When I lived in Brussels in the 1970's there were many companies across Europe trying to become the next McDonald's, The Belgian entry was called GB Quick and was a division of a major Belgian food retailer. (Hmmm, I wonder if they would consider opening a Costa Rican division that I could run - we could call it GG Quick). The problem I had with GB Quick was that it was neither quick nor consistent. One could stand in line for a half hour to get a burger and a couple of times I remember crunching on something in the meat that turned out to be small chips of bone left over from the meat rendering process. Takes the fun out of eating a hamburger, amigos.

"McEntrega" = "McDelivery"

The number of McDonald's in Costa Rica has now reached 50 and is increasing at a rate of 5-7 per year (Quepos can't be out of the picture too much longer). Now, a total of 50 is not bad considering that Louisiana, a state with about the same population as Costa Rica, has 43 McDonald's.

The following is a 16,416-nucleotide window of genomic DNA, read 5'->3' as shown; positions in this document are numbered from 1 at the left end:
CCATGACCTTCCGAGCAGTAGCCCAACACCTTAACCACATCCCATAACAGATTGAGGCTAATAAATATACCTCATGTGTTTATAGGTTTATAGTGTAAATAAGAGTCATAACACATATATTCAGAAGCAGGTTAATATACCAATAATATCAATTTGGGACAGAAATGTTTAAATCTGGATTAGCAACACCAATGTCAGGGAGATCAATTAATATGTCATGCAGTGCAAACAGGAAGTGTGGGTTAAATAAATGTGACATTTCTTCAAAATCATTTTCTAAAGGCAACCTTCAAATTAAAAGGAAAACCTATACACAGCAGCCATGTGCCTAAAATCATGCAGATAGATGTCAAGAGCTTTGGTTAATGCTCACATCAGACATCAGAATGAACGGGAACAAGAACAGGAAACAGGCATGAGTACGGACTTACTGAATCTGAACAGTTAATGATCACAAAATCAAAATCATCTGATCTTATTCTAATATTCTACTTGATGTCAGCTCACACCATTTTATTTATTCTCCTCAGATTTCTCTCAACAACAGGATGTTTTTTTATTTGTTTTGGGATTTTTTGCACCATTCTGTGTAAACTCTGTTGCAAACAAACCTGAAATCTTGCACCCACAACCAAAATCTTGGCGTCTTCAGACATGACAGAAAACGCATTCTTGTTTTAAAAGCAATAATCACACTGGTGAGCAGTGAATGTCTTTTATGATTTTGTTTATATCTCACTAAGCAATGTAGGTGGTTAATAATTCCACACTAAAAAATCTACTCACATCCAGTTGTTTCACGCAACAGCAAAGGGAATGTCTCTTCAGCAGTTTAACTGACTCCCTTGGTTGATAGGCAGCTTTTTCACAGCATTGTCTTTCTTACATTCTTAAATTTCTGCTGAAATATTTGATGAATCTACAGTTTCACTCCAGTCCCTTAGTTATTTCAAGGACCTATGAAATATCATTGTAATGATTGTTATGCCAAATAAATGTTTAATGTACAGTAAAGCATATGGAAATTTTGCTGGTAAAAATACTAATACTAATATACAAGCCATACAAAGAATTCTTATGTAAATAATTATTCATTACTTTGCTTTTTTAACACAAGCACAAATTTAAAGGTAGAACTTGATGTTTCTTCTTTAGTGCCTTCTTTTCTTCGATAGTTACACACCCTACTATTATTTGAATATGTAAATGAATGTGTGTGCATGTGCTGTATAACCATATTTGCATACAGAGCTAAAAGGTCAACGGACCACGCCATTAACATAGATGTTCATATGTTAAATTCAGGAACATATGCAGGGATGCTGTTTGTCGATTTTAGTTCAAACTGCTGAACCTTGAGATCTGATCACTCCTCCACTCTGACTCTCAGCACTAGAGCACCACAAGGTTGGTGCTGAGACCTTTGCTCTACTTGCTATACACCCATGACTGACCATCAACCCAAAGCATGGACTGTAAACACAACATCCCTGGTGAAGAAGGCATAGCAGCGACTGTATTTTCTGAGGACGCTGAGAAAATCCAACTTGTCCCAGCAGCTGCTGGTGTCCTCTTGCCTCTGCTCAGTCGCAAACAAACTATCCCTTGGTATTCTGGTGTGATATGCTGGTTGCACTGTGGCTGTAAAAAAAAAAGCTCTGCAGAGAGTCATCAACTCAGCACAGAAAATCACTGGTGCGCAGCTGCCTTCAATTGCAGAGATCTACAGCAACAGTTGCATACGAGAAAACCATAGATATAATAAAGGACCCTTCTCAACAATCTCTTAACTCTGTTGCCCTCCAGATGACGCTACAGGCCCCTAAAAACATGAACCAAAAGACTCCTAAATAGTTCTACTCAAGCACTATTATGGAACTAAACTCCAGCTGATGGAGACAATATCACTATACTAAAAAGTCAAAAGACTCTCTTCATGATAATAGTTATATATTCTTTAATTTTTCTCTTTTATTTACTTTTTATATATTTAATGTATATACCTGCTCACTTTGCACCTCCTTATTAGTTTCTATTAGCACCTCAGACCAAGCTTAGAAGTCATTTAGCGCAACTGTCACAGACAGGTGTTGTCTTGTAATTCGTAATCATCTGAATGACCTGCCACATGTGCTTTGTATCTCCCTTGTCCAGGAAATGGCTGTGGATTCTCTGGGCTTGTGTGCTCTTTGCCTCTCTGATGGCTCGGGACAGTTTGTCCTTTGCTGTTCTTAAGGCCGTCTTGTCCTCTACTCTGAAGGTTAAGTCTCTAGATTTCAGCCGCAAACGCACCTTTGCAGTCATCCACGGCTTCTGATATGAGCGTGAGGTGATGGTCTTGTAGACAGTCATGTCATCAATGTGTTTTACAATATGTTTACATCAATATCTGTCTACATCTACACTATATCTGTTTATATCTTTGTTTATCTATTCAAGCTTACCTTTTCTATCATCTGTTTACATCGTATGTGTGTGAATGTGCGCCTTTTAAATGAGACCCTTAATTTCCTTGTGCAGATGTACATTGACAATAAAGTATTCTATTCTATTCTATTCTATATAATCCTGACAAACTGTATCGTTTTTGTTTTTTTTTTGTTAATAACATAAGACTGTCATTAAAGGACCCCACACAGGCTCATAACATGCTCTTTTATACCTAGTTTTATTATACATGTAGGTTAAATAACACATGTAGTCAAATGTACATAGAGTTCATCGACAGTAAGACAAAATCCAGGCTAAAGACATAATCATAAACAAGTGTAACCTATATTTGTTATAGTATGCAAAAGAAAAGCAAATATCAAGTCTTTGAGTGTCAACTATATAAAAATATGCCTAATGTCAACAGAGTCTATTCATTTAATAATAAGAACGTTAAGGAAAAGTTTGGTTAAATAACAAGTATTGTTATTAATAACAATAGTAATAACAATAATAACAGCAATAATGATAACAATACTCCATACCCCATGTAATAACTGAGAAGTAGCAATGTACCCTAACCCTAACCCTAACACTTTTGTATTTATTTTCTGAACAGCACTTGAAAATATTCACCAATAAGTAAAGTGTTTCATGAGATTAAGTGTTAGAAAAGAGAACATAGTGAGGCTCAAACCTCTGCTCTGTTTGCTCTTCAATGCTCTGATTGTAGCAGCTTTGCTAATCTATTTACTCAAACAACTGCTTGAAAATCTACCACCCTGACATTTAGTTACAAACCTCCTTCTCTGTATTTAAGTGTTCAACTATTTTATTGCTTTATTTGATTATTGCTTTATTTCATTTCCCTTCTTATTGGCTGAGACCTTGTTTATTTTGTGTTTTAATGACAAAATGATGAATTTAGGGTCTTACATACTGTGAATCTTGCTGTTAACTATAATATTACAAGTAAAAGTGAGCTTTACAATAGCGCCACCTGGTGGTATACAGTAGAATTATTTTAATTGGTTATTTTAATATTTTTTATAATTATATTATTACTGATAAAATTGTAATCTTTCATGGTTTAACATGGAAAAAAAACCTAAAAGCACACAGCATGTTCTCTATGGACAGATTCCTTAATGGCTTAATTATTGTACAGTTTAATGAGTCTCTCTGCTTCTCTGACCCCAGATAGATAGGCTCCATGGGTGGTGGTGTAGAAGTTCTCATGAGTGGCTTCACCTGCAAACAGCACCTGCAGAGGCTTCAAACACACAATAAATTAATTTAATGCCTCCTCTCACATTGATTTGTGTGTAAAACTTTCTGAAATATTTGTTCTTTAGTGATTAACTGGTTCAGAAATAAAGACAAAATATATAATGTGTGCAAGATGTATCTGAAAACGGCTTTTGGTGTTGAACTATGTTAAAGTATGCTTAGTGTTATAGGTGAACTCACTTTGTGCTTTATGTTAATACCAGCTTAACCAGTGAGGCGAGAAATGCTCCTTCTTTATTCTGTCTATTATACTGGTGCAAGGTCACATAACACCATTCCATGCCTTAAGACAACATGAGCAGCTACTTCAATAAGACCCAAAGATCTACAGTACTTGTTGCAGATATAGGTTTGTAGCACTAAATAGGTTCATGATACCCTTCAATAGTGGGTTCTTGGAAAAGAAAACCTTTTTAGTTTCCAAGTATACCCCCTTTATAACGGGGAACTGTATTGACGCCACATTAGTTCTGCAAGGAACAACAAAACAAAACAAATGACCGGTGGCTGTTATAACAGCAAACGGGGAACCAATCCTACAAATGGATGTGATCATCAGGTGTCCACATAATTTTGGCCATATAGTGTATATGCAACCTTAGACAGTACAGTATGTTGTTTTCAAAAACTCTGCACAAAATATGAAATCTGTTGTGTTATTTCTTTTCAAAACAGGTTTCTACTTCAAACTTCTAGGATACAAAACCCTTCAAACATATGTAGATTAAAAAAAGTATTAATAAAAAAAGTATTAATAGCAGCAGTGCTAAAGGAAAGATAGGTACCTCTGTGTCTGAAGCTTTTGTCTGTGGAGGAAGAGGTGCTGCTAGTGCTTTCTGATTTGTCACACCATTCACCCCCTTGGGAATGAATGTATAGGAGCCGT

I was in San José recently trying to make U.S. Social Security behave - they have an office at the embassy. After concluding my business I dropped into a McDonald's across the street from the embassy for a quick burger and saw something I hadn't seen before. There were four young gents standing near the end of the counter all dressed in blue baseball caps and shirts that had "McEntrega".emblazoned on them, The guys were loading large delivery packs with drinks and bags of burgers. Entregar is the Spanish word for deliver so this was the delivery team I was watching. I don't remember delivery service at Mac's in the U.S.? Here, delivery service consists of a dude on a motor scooter with a hotbox on the back.